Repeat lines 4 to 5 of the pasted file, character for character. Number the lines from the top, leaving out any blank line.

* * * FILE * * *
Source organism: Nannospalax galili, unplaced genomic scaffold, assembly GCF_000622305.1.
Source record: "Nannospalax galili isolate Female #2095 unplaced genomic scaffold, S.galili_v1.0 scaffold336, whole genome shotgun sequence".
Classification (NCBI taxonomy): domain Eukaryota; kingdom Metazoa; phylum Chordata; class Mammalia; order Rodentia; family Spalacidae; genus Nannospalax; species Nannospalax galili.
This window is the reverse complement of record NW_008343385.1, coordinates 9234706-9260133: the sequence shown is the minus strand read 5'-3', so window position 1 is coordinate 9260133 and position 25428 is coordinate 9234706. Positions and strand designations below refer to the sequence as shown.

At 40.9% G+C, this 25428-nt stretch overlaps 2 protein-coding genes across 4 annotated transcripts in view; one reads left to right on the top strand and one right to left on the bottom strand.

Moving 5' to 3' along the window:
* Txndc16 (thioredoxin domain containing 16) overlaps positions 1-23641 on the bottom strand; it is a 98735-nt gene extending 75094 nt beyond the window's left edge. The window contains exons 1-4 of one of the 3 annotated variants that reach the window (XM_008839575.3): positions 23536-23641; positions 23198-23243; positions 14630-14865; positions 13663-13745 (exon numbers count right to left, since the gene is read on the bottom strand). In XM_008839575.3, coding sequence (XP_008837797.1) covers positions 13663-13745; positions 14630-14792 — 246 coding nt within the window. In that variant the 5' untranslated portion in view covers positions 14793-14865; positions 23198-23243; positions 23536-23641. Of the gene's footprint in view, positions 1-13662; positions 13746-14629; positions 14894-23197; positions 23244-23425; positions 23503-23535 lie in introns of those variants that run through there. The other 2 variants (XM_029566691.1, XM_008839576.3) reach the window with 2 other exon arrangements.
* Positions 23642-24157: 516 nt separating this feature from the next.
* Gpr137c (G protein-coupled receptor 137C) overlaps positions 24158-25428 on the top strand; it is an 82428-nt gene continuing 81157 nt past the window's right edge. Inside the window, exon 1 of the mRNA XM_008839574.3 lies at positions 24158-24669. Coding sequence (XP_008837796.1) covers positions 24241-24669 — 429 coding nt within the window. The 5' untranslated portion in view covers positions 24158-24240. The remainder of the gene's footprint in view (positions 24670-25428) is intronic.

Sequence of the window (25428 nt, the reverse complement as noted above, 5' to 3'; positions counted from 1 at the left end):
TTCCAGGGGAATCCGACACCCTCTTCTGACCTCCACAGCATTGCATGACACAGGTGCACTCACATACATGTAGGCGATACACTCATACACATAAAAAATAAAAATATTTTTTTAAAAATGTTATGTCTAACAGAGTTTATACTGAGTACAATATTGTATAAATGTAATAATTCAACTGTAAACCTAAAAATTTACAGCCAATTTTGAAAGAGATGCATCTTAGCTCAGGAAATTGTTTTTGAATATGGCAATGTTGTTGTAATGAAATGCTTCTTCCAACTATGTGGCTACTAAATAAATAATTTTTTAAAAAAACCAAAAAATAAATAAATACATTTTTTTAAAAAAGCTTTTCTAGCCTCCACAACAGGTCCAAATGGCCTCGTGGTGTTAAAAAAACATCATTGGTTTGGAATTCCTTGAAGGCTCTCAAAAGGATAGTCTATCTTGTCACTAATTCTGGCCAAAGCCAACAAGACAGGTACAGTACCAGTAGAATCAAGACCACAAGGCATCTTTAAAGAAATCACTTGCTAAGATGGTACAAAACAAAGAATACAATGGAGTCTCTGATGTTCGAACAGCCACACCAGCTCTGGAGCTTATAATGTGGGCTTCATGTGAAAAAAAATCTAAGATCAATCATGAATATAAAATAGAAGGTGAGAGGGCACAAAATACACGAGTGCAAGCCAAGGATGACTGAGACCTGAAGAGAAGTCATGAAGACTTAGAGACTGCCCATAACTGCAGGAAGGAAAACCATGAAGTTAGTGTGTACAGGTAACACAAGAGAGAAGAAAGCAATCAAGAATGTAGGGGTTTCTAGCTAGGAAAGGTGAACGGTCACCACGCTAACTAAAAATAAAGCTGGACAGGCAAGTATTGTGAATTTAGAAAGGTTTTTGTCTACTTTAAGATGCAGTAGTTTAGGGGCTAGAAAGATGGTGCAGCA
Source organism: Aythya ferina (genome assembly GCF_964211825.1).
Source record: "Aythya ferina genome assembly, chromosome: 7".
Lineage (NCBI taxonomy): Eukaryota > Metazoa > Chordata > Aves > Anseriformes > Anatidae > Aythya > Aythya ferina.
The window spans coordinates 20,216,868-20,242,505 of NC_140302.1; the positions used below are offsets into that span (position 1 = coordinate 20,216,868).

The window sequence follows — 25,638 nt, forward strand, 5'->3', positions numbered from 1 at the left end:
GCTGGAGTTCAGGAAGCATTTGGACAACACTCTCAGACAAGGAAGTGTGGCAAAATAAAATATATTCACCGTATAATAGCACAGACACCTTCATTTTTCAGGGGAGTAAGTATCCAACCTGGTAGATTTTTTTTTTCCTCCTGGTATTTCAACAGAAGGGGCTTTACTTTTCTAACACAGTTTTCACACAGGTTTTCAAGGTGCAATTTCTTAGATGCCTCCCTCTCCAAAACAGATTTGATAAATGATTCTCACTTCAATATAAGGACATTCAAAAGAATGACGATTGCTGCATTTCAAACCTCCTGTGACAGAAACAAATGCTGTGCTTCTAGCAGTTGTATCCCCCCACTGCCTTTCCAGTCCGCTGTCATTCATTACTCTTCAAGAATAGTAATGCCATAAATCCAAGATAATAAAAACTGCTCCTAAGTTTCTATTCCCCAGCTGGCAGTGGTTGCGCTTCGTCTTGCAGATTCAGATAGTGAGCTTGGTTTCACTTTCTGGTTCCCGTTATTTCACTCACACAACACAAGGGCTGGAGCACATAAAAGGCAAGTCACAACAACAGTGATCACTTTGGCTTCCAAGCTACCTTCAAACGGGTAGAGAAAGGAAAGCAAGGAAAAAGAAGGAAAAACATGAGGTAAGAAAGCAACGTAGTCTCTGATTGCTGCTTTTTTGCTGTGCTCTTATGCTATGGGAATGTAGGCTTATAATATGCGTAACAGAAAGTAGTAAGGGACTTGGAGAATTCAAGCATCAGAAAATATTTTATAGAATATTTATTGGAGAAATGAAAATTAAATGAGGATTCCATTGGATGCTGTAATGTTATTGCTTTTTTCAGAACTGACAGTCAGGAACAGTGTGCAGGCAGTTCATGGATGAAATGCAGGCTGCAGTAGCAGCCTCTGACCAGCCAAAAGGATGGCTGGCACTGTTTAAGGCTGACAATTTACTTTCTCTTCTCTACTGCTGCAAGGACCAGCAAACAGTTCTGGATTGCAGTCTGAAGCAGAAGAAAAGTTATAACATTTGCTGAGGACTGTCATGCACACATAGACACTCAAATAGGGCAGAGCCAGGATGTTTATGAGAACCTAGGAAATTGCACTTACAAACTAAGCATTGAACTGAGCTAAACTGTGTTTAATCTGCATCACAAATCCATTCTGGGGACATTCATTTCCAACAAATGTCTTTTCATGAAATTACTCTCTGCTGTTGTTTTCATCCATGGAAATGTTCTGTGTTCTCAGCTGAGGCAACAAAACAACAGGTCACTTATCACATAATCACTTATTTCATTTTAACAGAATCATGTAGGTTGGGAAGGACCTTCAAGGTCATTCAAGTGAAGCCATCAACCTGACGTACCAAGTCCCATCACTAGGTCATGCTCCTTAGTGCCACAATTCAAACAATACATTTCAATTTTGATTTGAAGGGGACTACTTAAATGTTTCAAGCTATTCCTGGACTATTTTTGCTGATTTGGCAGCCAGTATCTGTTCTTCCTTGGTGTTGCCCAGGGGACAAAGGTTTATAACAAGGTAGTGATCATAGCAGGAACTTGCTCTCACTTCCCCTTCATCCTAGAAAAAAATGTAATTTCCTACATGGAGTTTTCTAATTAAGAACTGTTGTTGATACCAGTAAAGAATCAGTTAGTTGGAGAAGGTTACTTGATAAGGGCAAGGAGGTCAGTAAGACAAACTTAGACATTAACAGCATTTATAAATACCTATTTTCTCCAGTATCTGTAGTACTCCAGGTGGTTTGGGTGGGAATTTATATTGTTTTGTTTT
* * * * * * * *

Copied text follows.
This window is the reverse complement of record NW_008343385.1, coordinates 9234706-9260133: the sequence shown is the minus strand read 5'-3', so window position 1 is coordinate 9260133 and position 25428 is coordinate 9234706. Positions and strand designations below refer to the sequence as shown.

At 40.9% G+C, this 25428-nt stretch overlaps 2 protein-coding genes across 4 annotated transcripts in view; one reads left to right on the top strand and one right to left on the bottom strand.